The pullout of a unit of Hughes Aircraft Co. from the healthcare information systems market is one of the first signs that billion-dollar defense contractors have a fight on their hands for market share against smaller but dug-in competitors.
A raft of defense, aerospace and communications companies see a hot healthcare market and are adapting their goods to the task of building secure data-transfer systems with split-second response time-hallmarks of their technology.
For the past year and a half, Hughes Healthcare Systems had been pursuing the business potential of integrated delivery systems and community health information networks, said Alan Pelegrini, marketing director for the Fullerton, Calif.-based division of Hughes.
But earlier this month, at a Hughes planning meeting, executives "took a good, hard look at the position we had established" in the healthcare market against established information systems companies, Pelegrini said. And they decided the battle wasn't worth it (July 17, p. 16).
"By the time we got our products and services to market in a reasonable way, our competition would likely have been able to build off their business base" and grab a substantial market share, he said. The remaining share "would not have been attractive to Hughes."
Only weeks before, the healthcare division's top echelon was on the road with new promotion materials touting the expertise of Hughes in areas such as information security, large-scale integration of computer systems and other sophisticated communications capabilities.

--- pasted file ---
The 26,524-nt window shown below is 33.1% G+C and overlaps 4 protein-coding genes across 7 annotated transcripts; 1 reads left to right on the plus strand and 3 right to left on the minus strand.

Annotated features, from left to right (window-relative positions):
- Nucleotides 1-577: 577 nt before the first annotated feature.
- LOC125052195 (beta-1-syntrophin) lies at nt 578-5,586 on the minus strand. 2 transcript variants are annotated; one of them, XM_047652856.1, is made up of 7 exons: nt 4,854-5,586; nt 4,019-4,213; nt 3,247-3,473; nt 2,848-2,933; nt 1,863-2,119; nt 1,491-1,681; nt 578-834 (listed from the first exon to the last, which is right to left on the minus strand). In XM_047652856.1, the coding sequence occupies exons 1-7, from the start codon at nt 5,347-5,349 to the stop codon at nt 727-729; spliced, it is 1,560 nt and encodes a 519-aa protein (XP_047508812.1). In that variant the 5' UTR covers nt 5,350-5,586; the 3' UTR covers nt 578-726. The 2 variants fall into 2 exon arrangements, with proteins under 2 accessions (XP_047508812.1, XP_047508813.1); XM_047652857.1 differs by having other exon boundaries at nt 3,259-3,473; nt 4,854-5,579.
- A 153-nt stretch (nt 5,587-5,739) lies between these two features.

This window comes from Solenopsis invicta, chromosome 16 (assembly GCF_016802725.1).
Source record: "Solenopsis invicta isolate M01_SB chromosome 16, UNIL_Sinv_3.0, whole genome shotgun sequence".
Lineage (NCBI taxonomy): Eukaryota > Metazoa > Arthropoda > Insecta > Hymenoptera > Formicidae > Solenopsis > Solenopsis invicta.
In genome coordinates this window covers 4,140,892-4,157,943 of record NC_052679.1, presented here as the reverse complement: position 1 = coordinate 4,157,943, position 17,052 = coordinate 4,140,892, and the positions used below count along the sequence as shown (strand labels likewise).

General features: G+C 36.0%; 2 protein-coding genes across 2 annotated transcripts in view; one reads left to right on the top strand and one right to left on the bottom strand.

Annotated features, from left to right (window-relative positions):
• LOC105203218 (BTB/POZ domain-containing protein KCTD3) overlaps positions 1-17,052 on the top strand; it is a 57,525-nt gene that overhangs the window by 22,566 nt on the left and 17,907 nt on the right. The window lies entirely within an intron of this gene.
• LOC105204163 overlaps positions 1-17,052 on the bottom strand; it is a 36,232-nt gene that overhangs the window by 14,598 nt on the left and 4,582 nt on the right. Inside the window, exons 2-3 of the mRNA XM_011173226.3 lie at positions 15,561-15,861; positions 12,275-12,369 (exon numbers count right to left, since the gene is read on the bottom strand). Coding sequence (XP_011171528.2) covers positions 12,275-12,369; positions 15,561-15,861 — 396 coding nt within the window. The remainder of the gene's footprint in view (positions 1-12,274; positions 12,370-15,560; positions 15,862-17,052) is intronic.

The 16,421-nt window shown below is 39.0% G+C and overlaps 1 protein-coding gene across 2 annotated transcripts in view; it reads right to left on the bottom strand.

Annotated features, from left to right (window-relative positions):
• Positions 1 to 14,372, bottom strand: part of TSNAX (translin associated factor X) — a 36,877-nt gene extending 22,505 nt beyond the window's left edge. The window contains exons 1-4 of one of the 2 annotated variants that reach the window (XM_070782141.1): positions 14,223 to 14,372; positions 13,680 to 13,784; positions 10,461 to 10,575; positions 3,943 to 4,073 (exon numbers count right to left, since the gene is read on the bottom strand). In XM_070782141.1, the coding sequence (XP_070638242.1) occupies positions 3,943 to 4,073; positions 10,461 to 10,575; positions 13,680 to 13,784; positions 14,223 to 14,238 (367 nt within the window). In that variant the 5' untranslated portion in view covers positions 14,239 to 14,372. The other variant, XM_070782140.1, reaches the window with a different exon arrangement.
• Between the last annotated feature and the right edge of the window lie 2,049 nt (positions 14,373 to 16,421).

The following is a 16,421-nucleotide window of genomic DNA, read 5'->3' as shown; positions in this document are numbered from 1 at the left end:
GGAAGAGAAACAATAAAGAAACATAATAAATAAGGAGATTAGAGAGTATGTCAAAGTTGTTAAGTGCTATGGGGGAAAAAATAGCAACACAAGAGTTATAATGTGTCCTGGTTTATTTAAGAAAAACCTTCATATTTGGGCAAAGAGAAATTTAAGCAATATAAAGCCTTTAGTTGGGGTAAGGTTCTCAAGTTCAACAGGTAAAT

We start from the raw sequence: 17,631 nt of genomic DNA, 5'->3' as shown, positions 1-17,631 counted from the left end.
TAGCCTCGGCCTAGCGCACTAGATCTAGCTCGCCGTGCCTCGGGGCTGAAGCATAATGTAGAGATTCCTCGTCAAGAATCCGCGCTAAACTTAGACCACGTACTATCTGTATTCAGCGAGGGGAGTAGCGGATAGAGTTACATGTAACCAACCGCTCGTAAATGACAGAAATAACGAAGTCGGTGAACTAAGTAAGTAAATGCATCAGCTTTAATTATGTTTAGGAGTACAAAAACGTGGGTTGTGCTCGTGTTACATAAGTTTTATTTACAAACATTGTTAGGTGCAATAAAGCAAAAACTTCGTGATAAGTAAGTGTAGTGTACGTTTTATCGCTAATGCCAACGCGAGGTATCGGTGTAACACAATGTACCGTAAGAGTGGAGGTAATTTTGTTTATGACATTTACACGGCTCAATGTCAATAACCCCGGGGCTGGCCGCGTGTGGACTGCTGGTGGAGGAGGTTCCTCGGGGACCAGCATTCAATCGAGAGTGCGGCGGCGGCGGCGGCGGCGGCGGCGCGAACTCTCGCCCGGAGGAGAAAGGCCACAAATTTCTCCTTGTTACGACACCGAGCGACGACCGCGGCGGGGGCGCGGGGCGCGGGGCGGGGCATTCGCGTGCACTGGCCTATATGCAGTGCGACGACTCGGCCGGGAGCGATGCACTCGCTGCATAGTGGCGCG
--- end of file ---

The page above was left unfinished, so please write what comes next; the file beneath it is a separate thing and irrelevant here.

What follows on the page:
As its most distinguishing feature, Hughes emphasized what it called a "virtual computerized patient record," an invention that retrieves and manages clinical information throughout a healthcare network without the need for a central database.
But healthcare software vendors such as Shared Medical Systems and HBO & Co. also have been moving into the larger systems integration market, and that presented an obstacle to market entry for Hughes, Pelegrini said.
"Anytime you attempt to enter a domain like healthcare, where you don't have a large base of accounts, the difficulties are enormous," he said.
Success depends on getting a foothold with high-visibility customers that can be held up as "references" for a company's ability to deliver. "It's hard to sell smoke and mirrors," Pelegrini said. "You have to have reference accounts. And you have to get something up and running within the window of opportunity."
Hughes isn't the only corporate prospector to walk away from healthcare or expose its ambitions to a reality check.
Westinghouse Electric Corp., a defense and communications giant with $8.8 billion in 1994 revenues, started looking three years ago at providing a comprehensive capability in healthcare information systems, said Barbara Wallace, market director of healthcare systems for the Westinghouse Communications division based in Pittsburgh.
The corporation planned to leverage the engineering expertise of its defense division, Baltimore-based Westinghouse Electronics Systems, with the electronic-network experience of its communications unit to build a full package of healthcare software, systems integration and electronic communications, Wallace said.
But recently the parent company re-evaluated its strategy and pulled its defense engineers out of the non-defense business, leaving the communications unit on its own to pursue healthcare and other industries in need of data-transfer networks, she said.
The communications unit, a division of New York-based Group W Broadcasting, decided to limit its efforts to what it knew best, the electronic communications portion. That decision consigns Westinghouse to a smaller revenue potential, she said.